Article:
The Blackvue DR550GW-2CH was already a great model but had a few weaknesses, such as variable image quality. It too has a Sony Exmor sensor, like the newer DR650GW-2CH, which has no big surprises among the technical features:
- FullHD resolution with 30fps, HD-ready rear camera
- 64 GB support
- WiFi with app
- Speaker for voice response
- Looping function
- Field of view: horizontal 129° / vertical 103° / diagonal 77°
- Motion detector
The 64GB memory card support finally allows longer recording times – quite helpful for a dual-channel system.
- Dashcam with adhesive mount
- Second dashcam with adhesive mount
- Operating instructions
- 32 GB memory card with USB adapter
- Power cable and cable guide
- Software for Windows and Mac (on the SD card)
I’ve already praised the 64 GB support. Unfortunately, only a 32 GB card is included in the package. At the high purchase price I would have expected a 64 GB card to come with it, which means that with this model it’s hard to avoid having to make an extra investment. In the end I used an inexpensively priced Class10 Speicherkarte.
On the outside, it’s readily apparent that the entire housing is now a full matt black. Previously the objective lens ring was reflected slightly, but that’s now history.
The cables from the previous model still fit, so if you’ve already gone to the trouble of mounting these cables, you’ll need only to switch the dashcam – awesome! And if you want to take the memory card out you only need to remove the power cable. The rear camera’s coaxial cable can stay connected, as its plug-in point is placed away from the cover over the memory card slot. Blackvue has again been thoughtful in its design here, since this cable with its small pin is quite fragile.
Setup is very easy, in typical Blackvue style. Just install the dashcam in the vehicle using the included power cable, and the camera starts up and right away begins to format the memory card and to retrieve the time and location using GPS. A friendly female voice gives status updates to the driver in German (or any other language).
A wholly display-free solution
I’ve already talked enough about the advantages of a display-free dashcam: for one thing, the camera and its housing can be kept small and not having a display saves space and produces no heat. In any case a display is a potential distraction to a driver, so without one, the driver can concentrate completely on the road. Moreover, in place of a battery there’s a capacitor, which holds enough residual current to shut down the dashcam safely. This cuts costs and boosts performance, particularly when it comes to image processing. But more on that later.
In the place of an on-unit display a smartphone can be used. Apps for both iOS and Android can connect to the camera via WiFi, using the password “blackvue”. This feature can be activated using the single button on the device. An illuminated WiFi signal on the driver’s side indicates when the function is active. The app itself is the same one used for the previous model. It should be noted that the WiFi shuts itself off automatically after 10 minutes to avoid overheating problems. To use the rear camera as a parking aid, the WiFi must be activated just before parking.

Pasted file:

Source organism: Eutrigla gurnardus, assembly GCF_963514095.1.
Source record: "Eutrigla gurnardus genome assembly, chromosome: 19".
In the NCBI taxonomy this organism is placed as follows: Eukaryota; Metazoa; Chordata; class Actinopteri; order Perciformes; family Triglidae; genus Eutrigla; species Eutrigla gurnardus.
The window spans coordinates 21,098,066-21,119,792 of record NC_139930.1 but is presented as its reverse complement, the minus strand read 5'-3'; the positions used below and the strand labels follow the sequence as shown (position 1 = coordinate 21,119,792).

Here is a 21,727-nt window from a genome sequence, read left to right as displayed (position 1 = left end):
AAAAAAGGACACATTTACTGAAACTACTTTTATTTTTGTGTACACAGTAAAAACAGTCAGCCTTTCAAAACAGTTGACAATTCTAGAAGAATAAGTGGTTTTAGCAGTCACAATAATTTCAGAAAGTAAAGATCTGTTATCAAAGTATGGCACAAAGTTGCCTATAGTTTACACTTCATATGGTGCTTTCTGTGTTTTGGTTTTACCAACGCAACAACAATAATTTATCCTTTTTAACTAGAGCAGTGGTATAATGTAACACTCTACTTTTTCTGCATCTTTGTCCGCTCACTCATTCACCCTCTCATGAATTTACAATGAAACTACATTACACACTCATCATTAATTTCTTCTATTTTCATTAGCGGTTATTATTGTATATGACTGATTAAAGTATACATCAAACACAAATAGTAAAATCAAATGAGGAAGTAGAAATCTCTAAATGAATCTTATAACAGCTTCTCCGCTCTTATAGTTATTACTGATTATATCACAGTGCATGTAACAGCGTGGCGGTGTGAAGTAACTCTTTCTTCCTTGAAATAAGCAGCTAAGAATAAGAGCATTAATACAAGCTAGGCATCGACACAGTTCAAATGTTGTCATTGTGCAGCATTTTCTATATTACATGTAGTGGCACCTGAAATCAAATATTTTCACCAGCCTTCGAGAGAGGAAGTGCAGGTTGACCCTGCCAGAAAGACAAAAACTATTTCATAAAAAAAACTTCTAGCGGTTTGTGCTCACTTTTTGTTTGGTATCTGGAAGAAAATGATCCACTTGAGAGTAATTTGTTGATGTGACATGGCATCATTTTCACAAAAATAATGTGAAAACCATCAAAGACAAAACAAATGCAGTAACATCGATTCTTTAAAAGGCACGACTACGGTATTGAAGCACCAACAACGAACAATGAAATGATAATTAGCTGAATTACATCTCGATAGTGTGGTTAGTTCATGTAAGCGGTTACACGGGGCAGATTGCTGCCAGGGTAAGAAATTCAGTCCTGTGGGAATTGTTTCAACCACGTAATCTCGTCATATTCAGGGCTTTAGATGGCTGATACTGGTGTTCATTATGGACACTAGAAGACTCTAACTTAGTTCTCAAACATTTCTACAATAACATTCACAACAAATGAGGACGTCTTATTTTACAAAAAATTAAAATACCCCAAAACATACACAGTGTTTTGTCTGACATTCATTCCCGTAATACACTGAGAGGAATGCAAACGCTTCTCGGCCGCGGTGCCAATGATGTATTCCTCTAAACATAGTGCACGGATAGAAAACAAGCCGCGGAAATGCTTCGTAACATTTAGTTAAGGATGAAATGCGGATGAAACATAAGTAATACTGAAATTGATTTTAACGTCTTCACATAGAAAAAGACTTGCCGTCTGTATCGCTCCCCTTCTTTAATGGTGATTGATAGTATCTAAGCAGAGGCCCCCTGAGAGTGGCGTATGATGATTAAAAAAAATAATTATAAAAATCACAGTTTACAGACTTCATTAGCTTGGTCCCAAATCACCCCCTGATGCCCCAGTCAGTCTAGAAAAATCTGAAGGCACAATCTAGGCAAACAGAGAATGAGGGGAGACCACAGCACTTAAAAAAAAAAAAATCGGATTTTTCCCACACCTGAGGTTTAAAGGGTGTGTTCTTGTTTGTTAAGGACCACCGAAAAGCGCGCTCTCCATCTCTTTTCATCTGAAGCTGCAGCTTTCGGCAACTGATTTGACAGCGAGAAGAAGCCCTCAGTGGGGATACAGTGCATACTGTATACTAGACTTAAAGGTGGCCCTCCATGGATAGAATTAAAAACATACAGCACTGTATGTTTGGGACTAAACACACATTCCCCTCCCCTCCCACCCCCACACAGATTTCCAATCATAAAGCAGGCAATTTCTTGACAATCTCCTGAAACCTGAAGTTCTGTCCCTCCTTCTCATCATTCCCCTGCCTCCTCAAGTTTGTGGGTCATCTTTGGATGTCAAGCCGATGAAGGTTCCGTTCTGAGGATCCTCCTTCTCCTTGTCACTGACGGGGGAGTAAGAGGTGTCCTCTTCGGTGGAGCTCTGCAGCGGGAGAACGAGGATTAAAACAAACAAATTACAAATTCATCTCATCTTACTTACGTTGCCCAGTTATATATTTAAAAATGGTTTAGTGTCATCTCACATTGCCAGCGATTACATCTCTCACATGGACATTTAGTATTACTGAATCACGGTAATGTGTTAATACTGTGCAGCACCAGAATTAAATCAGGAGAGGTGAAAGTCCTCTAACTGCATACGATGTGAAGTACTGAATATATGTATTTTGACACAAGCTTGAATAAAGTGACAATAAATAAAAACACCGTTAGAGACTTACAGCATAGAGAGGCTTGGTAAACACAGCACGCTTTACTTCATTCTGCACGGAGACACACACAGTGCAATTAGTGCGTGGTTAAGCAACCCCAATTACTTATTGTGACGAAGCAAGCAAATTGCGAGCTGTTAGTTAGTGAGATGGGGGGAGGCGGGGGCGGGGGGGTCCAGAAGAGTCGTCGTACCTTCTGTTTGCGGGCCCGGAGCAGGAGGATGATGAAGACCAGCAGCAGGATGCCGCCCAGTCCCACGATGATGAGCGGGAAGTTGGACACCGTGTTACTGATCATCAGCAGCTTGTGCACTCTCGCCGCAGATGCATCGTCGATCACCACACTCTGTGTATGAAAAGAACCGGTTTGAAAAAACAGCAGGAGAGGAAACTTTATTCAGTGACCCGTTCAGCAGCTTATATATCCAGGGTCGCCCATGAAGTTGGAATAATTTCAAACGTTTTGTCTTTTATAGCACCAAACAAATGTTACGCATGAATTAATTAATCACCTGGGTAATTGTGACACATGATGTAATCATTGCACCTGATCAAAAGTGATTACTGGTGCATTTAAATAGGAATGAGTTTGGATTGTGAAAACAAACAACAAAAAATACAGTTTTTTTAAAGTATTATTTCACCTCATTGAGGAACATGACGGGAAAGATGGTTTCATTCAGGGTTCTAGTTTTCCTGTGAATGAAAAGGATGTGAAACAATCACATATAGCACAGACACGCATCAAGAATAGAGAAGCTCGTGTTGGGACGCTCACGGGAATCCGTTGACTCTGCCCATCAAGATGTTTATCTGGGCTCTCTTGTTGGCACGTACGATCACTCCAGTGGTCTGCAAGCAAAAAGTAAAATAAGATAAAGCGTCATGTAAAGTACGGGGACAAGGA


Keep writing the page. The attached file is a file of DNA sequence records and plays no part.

Configuration using computer or smartphone
Many different settings become apparent once the camera is connected to a smartphone. If this proves too tricky, though, it’s also possible to simply stick the memory card in a computer and run the pre-installed software, which by the way is also Mac-compatible. Unfortunately this is still a rarity and here it works wonderfully. The very well-functioning park mode is also accessible here; drivers able to fix the dashcam to the vehicle firmly can take advantage of this mode, which is triggered when a vibration or movement is detected. To protect the battery from discharge, use of a Power Magic Pro is recommended
64 GB of nonstop recording
As is typical for dashcams, this Blackvue model saves video in segments. Once the memory card is full, the oldest video is overwritten. Be sure to choose a high-quality memory card, as valuable video could be lost should the memory card fail.
Video from both cameras is saved in separate files. In the Blackvue Viewer software, however, they are shown almost as one single file, from which the footage from both cameras can be viewed alternately or side-by-side. Both recordings end up taking about 75 MB for 1 minute of video. By my calculations, this works out to a total recording time of just over 14 hours when using a 64 GB card. That is already quite luxurious.
The included Blackvue Viewer software is great for analysing and reviewing driving footage.
Excellent image quality
The previous model’s image quality was already quite good but tended to vary in quality, due mostly to the low bitrate, which unfortunately was necessary to avoid overheating problems. It appears that this problem has been addressed, and artifact formation is sought in vain. Both the front and rear cameras deliver crisp images by day and by night. I’m not really out to praise this system to the skies, but the improvements have been so massive that they do finally make the high purchase price justifiable. Even at high speeds, license plates can be easily read, thanks not only to the increased bitrate but to the narrower field of view, which was cut back to reduce object distortion and results in better image quality. In the end the “loss” of the wide angle is not noticeable.
At my Youtubechannel you can find more exclusive video clips – most of all from the rear camera.